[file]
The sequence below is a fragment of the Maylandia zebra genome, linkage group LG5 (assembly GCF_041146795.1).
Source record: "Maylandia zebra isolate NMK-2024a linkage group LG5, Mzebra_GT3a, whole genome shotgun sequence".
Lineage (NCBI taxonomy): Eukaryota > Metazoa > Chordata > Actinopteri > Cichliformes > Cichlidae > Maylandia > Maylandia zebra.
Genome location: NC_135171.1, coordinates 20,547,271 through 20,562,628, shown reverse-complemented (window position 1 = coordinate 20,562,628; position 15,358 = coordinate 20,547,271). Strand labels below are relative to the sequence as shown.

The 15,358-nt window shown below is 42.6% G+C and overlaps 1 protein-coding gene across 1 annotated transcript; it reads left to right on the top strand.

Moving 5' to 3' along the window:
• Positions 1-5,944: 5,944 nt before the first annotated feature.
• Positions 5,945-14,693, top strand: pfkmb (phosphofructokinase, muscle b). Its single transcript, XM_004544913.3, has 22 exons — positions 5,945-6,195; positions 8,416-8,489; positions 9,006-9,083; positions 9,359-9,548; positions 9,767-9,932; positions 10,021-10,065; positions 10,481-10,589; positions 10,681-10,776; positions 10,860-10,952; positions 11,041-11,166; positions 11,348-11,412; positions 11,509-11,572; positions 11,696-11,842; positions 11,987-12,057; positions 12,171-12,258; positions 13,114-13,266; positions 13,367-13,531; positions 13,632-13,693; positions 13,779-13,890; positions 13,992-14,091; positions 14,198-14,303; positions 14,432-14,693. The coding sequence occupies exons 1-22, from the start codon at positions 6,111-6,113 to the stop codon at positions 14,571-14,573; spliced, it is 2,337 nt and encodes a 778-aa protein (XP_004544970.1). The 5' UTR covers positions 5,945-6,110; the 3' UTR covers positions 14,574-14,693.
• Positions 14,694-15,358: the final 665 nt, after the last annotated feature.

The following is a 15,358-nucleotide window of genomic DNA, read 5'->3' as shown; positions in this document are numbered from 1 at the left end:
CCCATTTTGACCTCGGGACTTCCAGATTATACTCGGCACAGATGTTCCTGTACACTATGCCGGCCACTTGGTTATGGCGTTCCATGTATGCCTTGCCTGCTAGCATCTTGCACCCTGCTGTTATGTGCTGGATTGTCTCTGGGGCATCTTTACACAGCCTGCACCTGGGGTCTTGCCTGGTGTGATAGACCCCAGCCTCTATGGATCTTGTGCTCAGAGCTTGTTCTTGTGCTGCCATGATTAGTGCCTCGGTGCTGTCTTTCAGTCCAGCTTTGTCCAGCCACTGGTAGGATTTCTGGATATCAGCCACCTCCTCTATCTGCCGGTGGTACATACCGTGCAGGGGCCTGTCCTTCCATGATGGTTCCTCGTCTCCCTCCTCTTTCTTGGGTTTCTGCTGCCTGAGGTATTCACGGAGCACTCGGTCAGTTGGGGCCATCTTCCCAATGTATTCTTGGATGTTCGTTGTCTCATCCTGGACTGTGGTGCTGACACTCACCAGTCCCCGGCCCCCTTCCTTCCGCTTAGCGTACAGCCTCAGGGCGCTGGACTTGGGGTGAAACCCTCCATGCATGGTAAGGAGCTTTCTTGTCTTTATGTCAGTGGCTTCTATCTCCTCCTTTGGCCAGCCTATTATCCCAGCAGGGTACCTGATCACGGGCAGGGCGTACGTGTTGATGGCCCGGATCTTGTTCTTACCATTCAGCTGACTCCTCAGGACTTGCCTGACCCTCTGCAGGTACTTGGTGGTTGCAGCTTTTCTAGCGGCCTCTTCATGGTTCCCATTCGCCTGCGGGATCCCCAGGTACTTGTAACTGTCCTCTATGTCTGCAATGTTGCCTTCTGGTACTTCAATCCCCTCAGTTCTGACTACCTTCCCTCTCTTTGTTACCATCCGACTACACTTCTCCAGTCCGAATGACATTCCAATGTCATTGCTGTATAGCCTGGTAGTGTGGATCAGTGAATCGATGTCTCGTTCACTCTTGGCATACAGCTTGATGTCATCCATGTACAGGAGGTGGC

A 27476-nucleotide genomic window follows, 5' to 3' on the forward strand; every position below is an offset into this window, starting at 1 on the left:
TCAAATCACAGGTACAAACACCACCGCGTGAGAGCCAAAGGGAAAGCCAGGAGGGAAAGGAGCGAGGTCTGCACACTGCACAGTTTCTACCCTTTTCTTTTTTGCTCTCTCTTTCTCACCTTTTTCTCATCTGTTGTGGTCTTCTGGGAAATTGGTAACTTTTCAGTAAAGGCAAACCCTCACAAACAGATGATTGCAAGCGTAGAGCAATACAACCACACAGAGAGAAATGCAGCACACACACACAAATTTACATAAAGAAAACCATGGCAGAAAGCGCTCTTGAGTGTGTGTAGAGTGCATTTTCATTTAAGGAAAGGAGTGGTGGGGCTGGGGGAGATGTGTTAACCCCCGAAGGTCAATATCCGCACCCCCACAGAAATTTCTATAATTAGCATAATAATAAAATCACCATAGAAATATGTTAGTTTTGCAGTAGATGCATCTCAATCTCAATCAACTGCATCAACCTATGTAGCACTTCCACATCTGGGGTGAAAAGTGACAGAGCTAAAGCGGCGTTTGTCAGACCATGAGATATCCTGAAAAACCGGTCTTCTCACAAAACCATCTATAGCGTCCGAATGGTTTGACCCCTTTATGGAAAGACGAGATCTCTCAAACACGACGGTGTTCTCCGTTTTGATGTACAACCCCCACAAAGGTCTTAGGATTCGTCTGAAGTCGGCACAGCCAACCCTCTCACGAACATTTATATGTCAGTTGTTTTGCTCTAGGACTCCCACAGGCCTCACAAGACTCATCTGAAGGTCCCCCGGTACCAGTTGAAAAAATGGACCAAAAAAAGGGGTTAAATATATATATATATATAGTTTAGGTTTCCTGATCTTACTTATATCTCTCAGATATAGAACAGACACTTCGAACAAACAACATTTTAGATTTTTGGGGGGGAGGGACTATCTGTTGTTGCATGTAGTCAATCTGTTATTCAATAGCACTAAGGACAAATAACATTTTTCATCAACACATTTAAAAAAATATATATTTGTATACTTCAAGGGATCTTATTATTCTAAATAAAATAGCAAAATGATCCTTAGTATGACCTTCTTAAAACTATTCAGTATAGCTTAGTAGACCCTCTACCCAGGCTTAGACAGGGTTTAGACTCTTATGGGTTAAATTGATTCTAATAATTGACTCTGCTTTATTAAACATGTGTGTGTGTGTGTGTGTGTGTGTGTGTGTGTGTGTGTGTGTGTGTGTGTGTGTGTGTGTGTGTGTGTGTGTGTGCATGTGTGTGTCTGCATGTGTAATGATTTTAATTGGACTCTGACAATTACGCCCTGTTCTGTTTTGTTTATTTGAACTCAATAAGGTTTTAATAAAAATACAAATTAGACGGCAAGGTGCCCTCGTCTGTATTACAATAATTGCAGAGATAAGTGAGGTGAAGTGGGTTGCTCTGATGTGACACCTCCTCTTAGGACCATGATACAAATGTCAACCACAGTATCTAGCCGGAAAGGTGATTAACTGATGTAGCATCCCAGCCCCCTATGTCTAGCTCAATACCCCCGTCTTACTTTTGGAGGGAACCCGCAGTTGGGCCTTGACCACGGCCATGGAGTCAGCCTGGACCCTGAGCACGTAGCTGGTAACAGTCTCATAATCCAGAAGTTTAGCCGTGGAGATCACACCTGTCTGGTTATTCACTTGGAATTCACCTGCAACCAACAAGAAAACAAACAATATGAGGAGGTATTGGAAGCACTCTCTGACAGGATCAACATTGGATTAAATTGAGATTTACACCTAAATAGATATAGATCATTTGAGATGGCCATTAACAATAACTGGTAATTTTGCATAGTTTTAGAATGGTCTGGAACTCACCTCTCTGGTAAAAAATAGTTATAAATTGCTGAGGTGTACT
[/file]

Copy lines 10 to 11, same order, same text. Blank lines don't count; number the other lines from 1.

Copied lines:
The following is a 15,358-nucleotide window of genomic DNA, read 5'->3' as shown; positions in this document are numbered from 1 at the left end:
CCCATTTTGACCTCGGGACTTCCAGATTATACTCGGCACAGATGTTCCTGTACACTATGCCGGCCACTTGGTTATGGCGTTCCATGTATGCCTTGCCTGCTAGCATCTTGCACCCTGCTGTTATGTGCTGGATTGTCTCTGGGGCATCTTTACACAGCCTGCACCTGGGGTCTTGCCTGGTGTGATAGACCCCAGCCTCTATGGATCTTGTGCTCAGAGCTTGTTCTTGTGCTGCCATGATTAGTGCCTCGGTGCTGTCTTTCAGTCCAGCTTTGTCCAGCCACTGGTAGGATTTCTGGATATCAGCCACCTCCTCTATCTGCCGGTGGTACATACCGTGCAGGGGCCTGTCCTTCCATGATGGTTCCTCGTCTCCCTCCTCTTTCTTGGGTTTCTGCTGCCTGAGGTATTCACGGAGCACTCGGTCAGTTGGGGCCATCTTCCCAATGTATTCTTGGATGTTCGTTGTCTCATCCTGGACTGTGGTGCTGACACTCACCAGTCCCCGGCCCCCTTCCTTCCGCTTAGCGTACAGCCTCAGGGCGCTGGACTTGGGGTGAAACCCTCCATGCATGGTAAGGAGCTTTCTTGTCTTTATGTCAGTGGCTTCTATCTCCTCCTTTGGCCAGCCTATTATCCCAGCAGGGTACCTGATCACGGGCAGGGCGTACGTGTTGATGGCCCGGATCTTGTTCTTACCATTCAGCTGACTCCTCAGGACTTGCCTGACCCTCTGCAGGTACTTGGTGGTTGCAGCTTTTCTAGCGGCCTCTTCATGGTTCCCATTCGCCTGCGGGATCCCCAGGTACTTGTAACTGTCCTCTATGTCTGCAATGTTGCCTTCTGGTACTTCAATCCCCTCAGTTCTGACTACCTTCCCTCTCTTTGTTACCATCCGACTACACTTCTCCAGTCCGAATGACATTCCAATGTCATTGCTGTATAGCCTGGTAGTGTGGATCAGTGAATCGATGTCTCGTTCACTCTTGGCATACAGCTTGATGTCATCCATGTACAGGAGGTGGC